After a long wait, when June was getting over, I made it a farewell party. I packed my kitchen, books, and beloveds to a little chalet by an alpine lake. I sat outside, ignoring the afternoon sun that burnt my skin. I let it burn. They grow again. Skin. Hair. Joy. In night, I read in the dark room, under gigantic pine trees; I looked up often and there were always a handful of stars peeking from the open ceiling, omnipresent like best buds from memory. I cooked good meal, hiked down to collect pine cones, and some memories for the camera.
One morning in May, I went to climb a hill to take photographs of a seasonal view and I had a really bad fall. Next two weeks I spent taking each step carefully, measuring pain and pain medications, ignoring purple marks on the knees. I didn’t fall even once in last a few years. I do not want to fall again. Continue reading “Five Things That Made Me Happy In May”
What are the key ingredients of happiness? For ages, wise people are seeking the perfect answer. I feel happy when season changes. When winter welcomes spring, and spring fades to the sunshine of summer. It’s the change that keeps us going, going to places, phases, and sometimes makes our muscles to time-travel. Continue reading “Five Things That Made Me Happy In April”
It’s raining a lot in California. And with rain and then blooming flowers in cold sunshine, March seemed like the longest yet the happiest month after two foggy months. I have decided to write five happy things from every month this year, so that even the long months don’t look dead afterward. Someone said, happiness is a journey not a destination. I must have paused at every turnout to note down these stories from life. Continue reading “Five Things That Made Me Happy In March”
Once upon a time there was a boy who loved a girl, and her laughter was a question he wanted to spend his whole life answering. ―
Motherhood is not always a happy ride. I say that and add, ” But I accept it with a big bear hug.”
I hug my daughter often, more often than my mother did. In my very Indian childhood of 90’s, love didn’t always come to me in words or in much hugs and kisses. Love came in a platter, in different shapes and pre-cut slices. Most frequently love came in large portion of Sunday chicken curry, a ritual I loved in the household. If I fared well in tests or in some life-altering phases, my mother would shower me with two chicken leg pieces with extra creamy curry. If I scored a hundred in maths test, she would rush to her temple to shower God with gratitude and sing a silent prayer for my future. Continue reading “Love has a sound”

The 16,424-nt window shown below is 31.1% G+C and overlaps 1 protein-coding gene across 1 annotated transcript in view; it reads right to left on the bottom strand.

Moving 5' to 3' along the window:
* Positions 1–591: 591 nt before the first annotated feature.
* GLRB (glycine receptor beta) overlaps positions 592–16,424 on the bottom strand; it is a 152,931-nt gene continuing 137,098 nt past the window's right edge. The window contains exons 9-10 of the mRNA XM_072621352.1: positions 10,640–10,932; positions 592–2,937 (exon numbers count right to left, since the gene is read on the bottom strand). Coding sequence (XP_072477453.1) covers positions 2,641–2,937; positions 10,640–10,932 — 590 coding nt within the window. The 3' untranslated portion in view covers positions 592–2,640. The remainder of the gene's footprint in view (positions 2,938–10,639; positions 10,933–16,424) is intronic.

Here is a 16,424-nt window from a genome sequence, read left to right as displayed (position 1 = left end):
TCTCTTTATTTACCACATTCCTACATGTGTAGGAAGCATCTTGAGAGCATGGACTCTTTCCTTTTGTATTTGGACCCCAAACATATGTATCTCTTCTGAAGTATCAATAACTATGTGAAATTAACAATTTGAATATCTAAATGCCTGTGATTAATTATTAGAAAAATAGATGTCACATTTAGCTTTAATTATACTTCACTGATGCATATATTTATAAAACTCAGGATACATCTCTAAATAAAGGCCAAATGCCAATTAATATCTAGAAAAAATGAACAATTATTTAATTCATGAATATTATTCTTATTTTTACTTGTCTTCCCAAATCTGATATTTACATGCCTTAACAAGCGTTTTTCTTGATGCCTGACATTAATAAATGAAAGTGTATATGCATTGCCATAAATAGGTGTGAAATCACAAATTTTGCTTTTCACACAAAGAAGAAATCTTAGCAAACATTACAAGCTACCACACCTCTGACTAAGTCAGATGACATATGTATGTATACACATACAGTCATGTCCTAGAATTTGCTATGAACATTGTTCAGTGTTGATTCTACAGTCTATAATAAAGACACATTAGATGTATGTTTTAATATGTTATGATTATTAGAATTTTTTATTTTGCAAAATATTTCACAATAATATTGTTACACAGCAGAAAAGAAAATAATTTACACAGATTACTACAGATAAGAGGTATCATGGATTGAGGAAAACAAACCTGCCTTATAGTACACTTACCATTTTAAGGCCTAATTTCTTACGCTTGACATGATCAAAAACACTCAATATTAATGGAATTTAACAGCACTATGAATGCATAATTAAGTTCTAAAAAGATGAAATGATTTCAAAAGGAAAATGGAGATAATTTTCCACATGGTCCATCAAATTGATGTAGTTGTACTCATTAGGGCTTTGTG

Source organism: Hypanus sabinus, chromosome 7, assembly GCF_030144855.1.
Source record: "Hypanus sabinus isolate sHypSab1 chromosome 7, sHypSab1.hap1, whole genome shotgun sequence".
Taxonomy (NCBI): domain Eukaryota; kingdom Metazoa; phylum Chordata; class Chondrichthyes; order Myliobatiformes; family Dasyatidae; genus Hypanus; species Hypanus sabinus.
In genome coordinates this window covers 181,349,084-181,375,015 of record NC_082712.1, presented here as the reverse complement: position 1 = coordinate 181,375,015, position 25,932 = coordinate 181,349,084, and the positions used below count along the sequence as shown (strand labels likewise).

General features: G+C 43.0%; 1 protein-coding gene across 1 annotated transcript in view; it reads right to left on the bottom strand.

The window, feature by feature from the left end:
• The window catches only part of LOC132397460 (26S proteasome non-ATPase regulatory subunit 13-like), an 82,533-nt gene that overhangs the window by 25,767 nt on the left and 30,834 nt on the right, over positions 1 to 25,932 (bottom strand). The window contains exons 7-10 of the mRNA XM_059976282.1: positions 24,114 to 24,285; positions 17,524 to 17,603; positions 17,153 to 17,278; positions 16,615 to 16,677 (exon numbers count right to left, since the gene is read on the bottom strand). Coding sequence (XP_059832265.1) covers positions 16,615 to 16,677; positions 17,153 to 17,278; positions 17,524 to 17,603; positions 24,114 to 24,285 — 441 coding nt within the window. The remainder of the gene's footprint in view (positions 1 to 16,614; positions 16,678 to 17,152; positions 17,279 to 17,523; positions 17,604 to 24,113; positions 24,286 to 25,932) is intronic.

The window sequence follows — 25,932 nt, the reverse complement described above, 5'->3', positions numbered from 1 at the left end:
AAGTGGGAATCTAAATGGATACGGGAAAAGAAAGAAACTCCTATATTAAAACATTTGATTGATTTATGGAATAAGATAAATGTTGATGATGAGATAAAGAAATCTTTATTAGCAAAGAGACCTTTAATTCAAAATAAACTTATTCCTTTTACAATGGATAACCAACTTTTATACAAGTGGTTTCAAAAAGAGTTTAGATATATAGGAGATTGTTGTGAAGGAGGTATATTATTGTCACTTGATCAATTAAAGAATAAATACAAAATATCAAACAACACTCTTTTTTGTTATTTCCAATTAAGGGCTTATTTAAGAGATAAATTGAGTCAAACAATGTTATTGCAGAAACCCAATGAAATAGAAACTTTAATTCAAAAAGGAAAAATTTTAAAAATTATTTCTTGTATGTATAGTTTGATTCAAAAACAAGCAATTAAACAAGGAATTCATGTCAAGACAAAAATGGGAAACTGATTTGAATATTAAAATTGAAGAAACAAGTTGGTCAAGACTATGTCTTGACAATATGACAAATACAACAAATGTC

The timeless in you is aware of life’s timelessness. And knows that yesterday is but today’s memory and tomorrow is today’s dream. ― Kahlil Gibran,
The year is dying soon.
Continue reading “Goodbye, 2016”
I don’t know how it is in nuclear families, but in large ones relationships shift over time. You might be best friends with your one cousin, and then one year later it might be some other cousin. Then it tends to change again, and again after that. It doesn’t mean that your life has fallen out with the person it used to feel closest to but that it has merged into someone else’s road, or had his or hers merge into yours. Thus a team of quartet morphs into quintets, and then splits again, before morphing into a trio. The beauty of such relationship is that it’s always evolving. Continue reading “Here, like every year”
How fast a month can fly?
It was just first day of November and the pumpkin patches were weary, soon their orange color was vanishing into lush greens of fresh cut Christmas trees. People were waiting for Thanksgiving dinner, long commutes, lengthy political discussions with know-it-all relatives, and those black Friday deals. Shops were selling pumpkin pies, pumpkin cheesecakes, pumpkin ice-creams, pumpkin recipe books. A dozen of dead turkeys were always on display on the shelves. Continue reading “November Nostalgia”
At 6 o’clock in the morning when loneliness stalks you,
visit your garden, listen to the whisper of the branches.
See how green the grass looks at the other side of your body.
Watch the cloud worshiping the bright orange hue in the sky,
see how everything in the nature is neatly arranged,
so individualistic, so alone, yet so much in order and friendship. Continue reading “At 6 o’clock in the morning”
“Touch has a memory.” ― John Keats
I don’t remember when I slept well last time. My mom smiles, “Welcome to motherhood.”
And I just stare at your sleeping face; I wipe your mouth with the corner of this soft cloth,
and put gentle kisses on your cheeks.
Twice. Every time.
“Can you believe we created her?” He says.
I nod in disbelief. Continue reading “Sunday afternoon”